The table tells 1) what topic to go to when we give this answer, 2) the first of a 2-word pair (_ means missing) , 3) the 2nd of a 2-word pair 4) What to say (or what script to execute). What to say may have "because" in it, in which case the system decide to either say it all or break it off there, and hold the rest for the user to ask "why" and have the answer ready.
For the table "Doyou xxx" here is an entry :
~books ~like read "Yes, I like reading technical books on computing and sci-fi."
~like means the synonym set for all verbs and phrases meaning to like.
I did get a paying contract to build an ESL bot. Not Rosette. So a development contract. Amount I cannot disclose.
The ability to read and then be able to access knowledge.
I'm lucky normally to get in 4-8 hours a week.
Depends. If you want to dip your toes in, start working in AIML. If you want to win, use ChatScript. ChatScript has a ton of power, you don't have to use it all, and you can do lots of things very quickly. Rosette didnt exist as a bot back in May.
Last year, I had to abandon Suzette and start all over. Now that I am the complete owner of Rosette, I can continue to develop her. So she will deepen. I would currently predict she will be next year's loebner winner (on points) unless a chatbots.org team gets established to build a ChatScript competitor bot. In 3-5, she will once again defeat a human judge, and if the judges were not technically computer savvy (like this week's ones), maybe win the Bronze. But probably not.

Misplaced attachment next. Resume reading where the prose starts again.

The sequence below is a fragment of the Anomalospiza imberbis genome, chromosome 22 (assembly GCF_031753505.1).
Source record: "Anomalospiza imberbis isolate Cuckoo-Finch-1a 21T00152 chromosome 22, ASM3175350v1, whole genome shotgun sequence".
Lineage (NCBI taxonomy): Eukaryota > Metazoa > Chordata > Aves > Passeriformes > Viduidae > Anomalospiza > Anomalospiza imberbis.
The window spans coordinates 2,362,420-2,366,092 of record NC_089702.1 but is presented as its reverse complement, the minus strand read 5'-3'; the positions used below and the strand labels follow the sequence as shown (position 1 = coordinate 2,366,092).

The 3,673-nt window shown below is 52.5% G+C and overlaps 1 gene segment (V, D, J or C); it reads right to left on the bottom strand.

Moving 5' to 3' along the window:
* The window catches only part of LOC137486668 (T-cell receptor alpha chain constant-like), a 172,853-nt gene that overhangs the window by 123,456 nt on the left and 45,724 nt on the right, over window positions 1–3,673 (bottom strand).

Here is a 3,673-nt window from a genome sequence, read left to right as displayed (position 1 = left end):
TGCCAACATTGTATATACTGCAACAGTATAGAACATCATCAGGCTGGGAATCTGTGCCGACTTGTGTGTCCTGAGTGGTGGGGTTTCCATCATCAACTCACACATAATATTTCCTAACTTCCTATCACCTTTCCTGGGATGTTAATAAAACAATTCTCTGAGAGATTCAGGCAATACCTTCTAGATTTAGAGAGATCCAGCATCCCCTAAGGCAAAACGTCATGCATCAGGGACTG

Fortunately, I don't have to actually have an answer to this question. The only thing I was deeply concerned with was how littel preparation time I had available for it. Which I couldn't have changed.
Manually entered, with the exception of some table lists copied and pasted from some webpages.
To create permanent on-line talking avatars in virtual worlds, when the human they represent is off-line.
Absolutely. Technology can replicate neurology. These days, computers chip away piecemeal at human abilities. Given enough time, they would continue this trend to do enough things. The question of "creativity" is often brought up, but most average humans are not particularly creative. Whether we can create AI that can outthink Einstein, I don't know, but outthink most of humanity should be much simpler. Not saying it will happen in the next 50 years.
Nothing particularly elaborate to warrant such a label. It's heavily stimulus response, with some ability to do inferencing of facts, and a model of emotion (in suzette) (not in rosette).
I don't think it will win the SILVER loebner medal (fooling half the judges). Maybe, randomly, a judge may get fooled, but not too often. I do expect the technology to migrate more into videogames as non-player characters and into things like iPhone's SIRI voice system.
Since I am a believer in strong AI, then of course. But long before strong ai comes about, man-machine hybrids will effect a singularity.
Watson was brilliant for what it did. It could scan materials, store the information in computable formats, find obscure references and sum the evidence. It's not that it understood the material except in an extremely limited way. But it was clearly better than humans in another isolated domain.
They already do. Many places have "conversational agents" as on-line help chat. And where high end cars have OnStar, which connects you to human agents, now that the iPhone has Siri, that can soon be replaced with chatbots.